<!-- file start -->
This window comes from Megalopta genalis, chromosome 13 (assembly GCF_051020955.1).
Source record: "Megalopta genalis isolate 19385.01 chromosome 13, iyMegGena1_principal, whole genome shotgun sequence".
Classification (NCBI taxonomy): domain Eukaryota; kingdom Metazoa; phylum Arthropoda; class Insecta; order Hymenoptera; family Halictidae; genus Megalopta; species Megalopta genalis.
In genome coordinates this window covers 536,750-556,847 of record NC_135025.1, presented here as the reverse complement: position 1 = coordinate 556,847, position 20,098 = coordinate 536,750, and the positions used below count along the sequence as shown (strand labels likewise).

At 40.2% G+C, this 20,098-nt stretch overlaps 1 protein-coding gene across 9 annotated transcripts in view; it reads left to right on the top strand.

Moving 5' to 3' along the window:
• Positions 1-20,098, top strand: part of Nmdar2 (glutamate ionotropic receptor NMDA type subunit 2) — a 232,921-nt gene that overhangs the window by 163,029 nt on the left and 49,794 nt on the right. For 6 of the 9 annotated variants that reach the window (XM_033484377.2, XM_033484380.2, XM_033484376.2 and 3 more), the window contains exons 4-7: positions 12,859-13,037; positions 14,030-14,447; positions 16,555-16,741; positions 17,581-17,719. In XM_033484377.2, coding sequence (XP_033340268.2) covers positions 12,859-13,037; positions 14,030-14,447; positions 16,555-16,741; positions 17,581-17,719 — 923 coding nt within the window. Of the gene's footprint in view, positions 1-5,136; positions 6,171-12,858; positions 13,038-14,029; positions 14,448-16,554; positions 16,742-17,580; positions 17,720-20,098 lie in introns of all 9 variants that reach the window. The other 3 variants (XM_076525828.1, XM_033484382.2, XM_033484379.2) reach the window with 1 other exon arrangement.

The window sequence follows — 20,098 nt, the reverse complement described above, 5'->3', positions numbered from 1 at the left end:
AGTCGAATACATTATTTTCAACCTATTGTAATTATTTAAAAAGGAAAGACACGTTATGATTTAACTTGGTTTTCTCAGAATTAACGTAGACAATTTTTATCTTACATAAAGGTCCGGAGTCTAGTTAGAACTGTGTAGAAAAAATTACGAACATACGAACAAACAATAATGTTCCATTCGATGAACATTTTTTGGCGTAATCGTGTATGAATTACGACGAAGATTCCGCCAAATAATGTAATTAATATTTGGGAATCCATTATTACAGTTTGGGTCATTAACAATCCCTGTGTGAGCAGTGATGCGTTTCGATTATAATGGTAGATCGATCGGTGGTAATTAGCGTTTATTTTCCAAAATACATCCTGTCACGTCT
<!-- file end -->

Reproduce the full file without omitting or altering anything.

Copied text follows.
This window comes from Megalopta genalis, chromosome 13 (assembly GCF_051020955.1).
Source record: "Megalopta genalis isolate 19385.01 chromosome 13, iyMegGena1_principal, whole genome shotgun sequence".
Classification (NCBI taxonomy): domain Eukaryota; kingdom Metazoa; phylum Arthropoda; class Insecta; order Hymenoptera; family Halictidae; genus Megalopta; species Megalopta genalis.
In genome coordinates this window covers 536,750-556,847 of record NC_135025.1, presented here as the reverse complement: position 1 = coordinate 556,847, position 20,098 = coordinate 536,750, and the positions used below count along the sequence as shown (strand labels likewise).

At 40.2% G+C, this 20,098-nt stretch overlaps 1 protein-coding gene across 9 annotated transcripts in view; it reads left to right on the top strand.

Moving 5' to 3' along the window:
• Positions 1-20,098, top strand: part of Nmdar2 (glutamate ionotropic receptor NMDA type subunit 2) — a 232,921-nt gene that overhangs the window by 163,029 nt on the left and 49,794 nt on the right. For 6 of the 9 annotated variants that reach the window (XM_033484377.2, XM_033484380.2, XM_033484376.2 and 3 more), the window contains exons 4-7: positions 12,859-13,037; positions 14,030-14,447; positions 16,555-16,741; positions 17,581-17,719. In XM_033484377.2, coding sequence (XP_033340268.2) covers positions 12,859-13,037; positions 14,030-14,447; positions 16,555-16,741; positions 17,581-17,719 — 923 coding nt within the window. Of the gene's footprint in view, positions 1-5,136; positions 6,171-12,858; positions 13,038-14,029; positions 14,448-16,554; positions 16,742-17,580; positions 17,720-20,098 lie in introns of all 9 variants that reach the window. The other 3 variants (XM_076525828.1, XM_033484382.2, XM_033484379.2) reach the window with 1 other exon arrangement.

The window sequence follows — 20,098 nt, the reverse complement described above, 5'->3', positions numbered from 1 at the left end:
AGTCGAATACATTATTTTCAACCTATTGTAATTATTTAAAAAGGAAAGACACGTTATGATTTAACTTGGTTTTCTCAGAATTAACGTAGACAATTTTTATCTTACATAAAGGTCCGGAGTCTAGTTAGAACTGTGTAGAAAAAATTACGAACATACGAACAAACAATAATGTTCCATTCGATGAACATTTTTTGGCGTAATCGTGTATGAATTACGACGAAGATTCCGCCAAATAATGTAATTAATATTTGGGAATCCATTATTACAGTTTGGGTCATTAACAATCCCTGTGTGAGCAGTGATGCGTTTCGATTATAATGGTAGATCGATCGGTGGTAATTAGCGTTTATTTTCCAAAATACATCCTGTCACGTCT